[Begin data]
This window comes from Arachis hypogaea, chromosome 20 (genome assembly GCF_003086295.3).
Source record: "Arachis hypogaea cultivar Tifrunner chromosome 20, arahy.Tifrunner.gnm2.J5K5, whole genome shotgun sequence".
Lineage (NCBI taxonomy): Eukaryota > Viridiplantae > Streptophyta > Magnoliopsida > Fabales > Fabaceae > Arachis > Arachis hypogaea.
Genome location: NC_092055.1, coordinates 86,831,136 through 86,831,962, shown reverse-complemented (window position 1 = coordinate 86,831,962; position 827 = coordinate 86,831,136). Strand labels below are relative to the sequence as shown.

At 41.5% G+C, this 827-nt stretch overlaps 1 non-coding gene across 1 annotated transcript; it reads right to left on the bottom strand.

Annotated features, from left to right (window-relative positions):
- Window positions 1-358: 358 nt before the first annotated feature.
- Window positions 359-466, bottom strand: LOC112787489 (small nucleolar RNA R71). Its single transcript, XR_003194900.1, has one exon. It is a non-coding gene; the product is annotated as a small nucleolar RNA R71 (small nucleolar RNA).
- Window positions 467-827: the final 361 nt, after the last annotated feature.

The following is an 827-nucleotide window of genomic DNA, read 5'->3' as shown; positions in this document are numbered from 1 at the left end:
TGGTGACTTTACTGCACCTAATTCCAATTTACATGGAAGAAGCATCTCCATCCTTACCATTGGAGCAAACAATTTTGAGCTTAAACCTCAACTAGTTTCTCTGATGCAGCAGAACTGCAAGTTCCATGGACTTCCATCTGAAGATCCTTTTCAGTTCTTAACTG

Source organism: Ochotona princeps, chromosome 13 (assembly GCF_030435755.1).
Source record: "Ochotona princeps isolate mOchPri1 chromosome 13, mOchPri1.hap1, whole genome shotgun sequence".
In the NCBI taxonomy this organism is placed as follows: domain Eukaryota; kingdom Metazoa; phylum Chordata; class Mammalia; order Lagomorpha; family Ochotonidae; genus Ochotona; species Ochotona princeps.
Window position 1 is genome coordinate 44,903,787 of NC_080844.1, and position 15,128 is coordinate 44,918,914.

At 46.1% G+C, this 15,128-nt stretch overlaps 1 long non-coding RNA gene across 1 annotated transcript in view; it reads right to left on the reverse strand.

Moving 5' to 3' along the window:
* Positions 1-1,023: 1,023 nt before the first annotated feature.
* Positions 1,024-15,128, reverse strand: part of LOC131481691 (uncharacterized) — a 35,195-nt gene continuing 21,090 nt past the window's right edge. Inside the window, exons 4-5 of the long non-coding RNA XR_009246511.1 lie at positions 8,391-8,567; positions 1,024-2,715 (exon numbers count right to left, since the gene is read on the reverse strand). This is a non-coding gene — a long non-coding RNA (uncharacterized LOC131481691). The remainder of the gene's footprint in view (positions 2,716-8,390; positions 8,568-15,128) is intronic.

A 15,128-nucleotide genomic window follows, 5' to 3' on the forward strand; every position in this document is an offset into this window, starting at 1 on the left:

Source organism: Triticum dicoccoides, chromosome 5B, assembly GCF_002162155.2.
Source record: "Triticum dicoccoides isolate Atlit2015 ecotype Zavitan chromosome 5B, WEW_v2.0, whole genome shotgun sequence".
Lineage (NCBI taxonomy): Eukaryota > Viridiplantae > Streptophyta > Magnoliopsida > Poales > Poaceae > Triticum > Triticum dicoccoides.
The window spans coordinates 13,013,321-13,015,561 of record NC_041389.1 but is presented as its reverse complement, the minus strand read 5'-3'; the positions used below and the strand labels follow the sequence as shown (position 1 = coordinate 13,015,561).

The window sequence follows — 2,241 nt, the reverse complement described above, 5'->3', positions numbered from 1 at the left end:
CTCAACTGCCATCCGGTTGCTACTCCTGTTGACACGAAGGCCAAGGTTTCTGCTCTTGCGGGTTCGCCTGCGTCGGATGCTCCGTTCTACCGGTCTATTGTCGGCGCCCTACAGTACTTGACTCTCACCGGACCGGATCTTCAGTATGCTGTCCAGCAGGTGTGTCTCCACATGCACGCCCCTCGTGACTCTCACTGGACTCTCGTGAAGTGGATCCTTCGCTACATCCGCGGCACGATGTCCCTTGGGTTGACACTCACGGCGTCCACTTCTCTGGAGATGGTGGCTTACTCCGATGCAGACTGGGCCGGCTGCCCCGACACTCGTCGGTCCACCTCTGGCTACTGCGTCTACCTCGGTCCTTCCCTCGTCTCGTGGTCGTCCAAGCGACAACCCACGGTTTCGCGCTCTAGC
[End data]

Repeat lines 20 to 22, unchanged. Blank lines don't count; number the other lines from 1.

A 15,128-nucleotide genomic window follows, 5' to 3' on the forward strand; every position in this document is an offset into this window, starting at 1 on the left:

Source organism: Triticum dicoccoides, chromosome 5B, assembly GCF_002162155.2.
Source record: "Triticum dicoccoides isolate Atlit2015 ecotype Zavitan chromosome 5B, WEW_v2.0, whole genome shotgun sequence".